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DENVER (KDVR) — Approximately 3,000 people gathered on the east steps of the State Capitol building to oppose a highly controversial bill, SB-163, which lawmakers were able to advance on Sunday. 

“SB 163 is a data-mining trojan horse that threatens religious liberty, parental autonomy and our children’s health and safety,” parent Michelle Malkin testified, adding, “This is much more than a vaccine issue, it’s a civil rights issue.” 

One of the students who spoke before the committee shared an emotional plea and asked for the media to conceal her identity. 

“Do not make it easier for my peers to discriminate against me, do not violate my privacy,” the student said, adding, “My faith in government is rapidly declining.”

During witness testimonies for those supporting the bill, chanting from protesters grew louder and louder.

“I really think that it imitates what’s going on. We have people with their beliefs trying to drown out facts,” Representative Cathy Kipp said. 

Representatives had strong reactions to testimony and chanting, each expressing their views before casting the 7 to 4 vote in favor of advancing the bill.

“The whole thing, it’s agenda driven,” Representative Tim Geitner said, adding, “We didn’t afford people the opportunity to speak, we came in other protests going on, it was a Sunday afternoon.”

Little notice was given to the public about the hearing that was previously expected not to take place due to COVID-19.

Current law states that students must provide either a certificate of immunization, a certificate of medical exemption, or a statement of non-medical exemption for an immunization for a religious or personal belief in order to be exempted from vaccination.

The bill would require parents who want their child exempt from vaccination to either fill out a form and provide a certificate of non-medical exemption or watch a video about the value of vaccines and submit a certificate of completion of the online education module, created by the Colorado Department of Public Health and Environment.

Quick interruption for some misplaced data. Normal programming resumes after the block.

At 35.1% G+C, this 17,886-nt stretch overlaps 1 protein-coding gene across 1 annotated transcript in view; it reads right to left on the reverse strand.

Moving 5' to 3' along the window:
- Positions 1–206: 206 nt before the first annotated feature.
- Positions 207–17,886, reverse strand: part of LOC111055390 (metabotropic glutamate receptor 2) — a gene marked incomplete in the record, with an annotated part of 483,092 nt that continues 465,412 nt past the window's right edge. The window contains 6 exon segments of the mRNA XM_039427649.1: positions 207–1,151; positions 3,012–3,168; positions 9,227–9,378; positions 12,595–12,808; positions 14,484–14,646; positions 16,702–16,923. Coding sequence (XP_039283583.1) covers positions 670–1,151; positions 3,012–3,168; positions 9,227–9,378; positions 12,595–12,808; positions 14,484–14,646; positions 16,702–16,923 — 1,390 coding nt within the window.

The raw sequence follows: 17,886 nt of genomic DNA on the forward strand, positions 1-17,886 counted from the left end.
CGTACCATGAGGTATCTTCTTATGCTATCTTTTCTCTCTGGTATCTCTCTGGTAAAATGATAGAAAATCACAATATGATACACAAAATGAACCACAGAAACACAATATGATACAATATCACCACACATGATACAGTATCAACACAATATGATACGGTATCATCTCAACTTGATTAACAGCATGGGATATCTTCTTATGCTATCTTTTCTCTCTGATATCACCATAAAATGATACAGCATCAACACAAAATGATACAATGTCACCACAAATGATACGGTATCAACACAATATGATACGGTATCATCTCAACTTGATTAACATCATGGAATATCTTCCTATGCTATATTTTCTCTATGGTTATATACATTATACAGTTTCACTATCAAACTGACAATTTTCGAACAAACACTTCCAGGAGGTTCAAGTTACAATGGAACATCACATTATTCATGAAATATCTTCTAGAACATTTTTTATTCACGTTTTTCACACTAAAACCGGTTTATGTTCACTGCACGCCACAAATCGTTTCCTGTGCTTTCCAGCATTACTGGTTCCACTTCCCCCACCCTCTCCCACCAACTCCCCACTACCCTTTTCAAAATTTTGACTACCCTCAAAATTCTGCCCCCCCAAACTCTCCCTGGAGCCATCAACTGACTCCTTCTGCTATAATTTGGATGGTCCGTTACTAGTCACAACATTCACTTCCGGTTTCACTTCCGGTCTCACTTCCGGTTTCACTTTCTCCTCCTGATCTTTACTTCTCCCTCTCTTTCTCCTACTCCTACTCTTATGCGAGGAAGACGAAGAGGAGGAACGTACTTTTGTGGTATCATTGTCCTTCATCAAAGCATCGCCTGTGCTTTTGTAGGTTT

“The bill tries to strengthen and standardize the existing exemption process. Parents won’t be required to vaccinate under this bill,” spokesperson for Colorado Vaccinates, Michele Ames said.

According to the opposition, the bill is sponsored by District 34 Democratic Representative Kyle Mullica and is “an unnecessary legislation that violates important constitutional protections and endangers the welfare of Colorado families.”

Attendees expected at the Capitol are Robert F. Kennedy Jr. of Children’s Health Defense, the National Vaccine Information CenterMedical Autonomy ColoradoDemocrats for Medical AutonomyConcerned Colorado and Colorado Health Choice Alliance.

On Sunday, lawmakers voted seven to four to approve the legislation.

It is expected to be debated by the full house later this week.

“Senate Bill 163 proposes common-sense policy changes to vaccine requirements for school enrollment that will help improve vaccination rates and protect Colorado communities, while still preserving parental choice for those families who opt-out. Further, it strengthens Colorado’s immunization information infrastructure so that our public health agencies are better prepared to respond to crises like the one we’re facing today,” a spokesperson from Colorado Vaccinates said.

The bill takes these three steps:

  1. Creates healthier, safer schools and childcare facilities by establishing a statewide vaccination goal, providing resources and supports to help schools and communities reach that goal and requiring schools to proactively notify parents of school immunization rates.
  2. Ensures more accurate, efficient and useful immunization data systems by requiring all immunizing providers to use the state’s voluntary system.
  3. Standardizes and strengthens the state’s exemption process by requiring a standard exemption form be used for all parents opting out of the vaccinations. This form must be signed by an immunizing provider or the parent must complete an online vaccination education class. The bill preserves and protects all parents’ right to opt their child out of vaccinations and out of the state’s immunization database.

“State lawmakers are making the important decision to act on behalf of our public health, something that is more important now than ever,” said Ames. “We support their willingness to act to ensure our schools and communities are safe and our national health emergency is not compounded by an outbreak of a vaccine preventable disease.”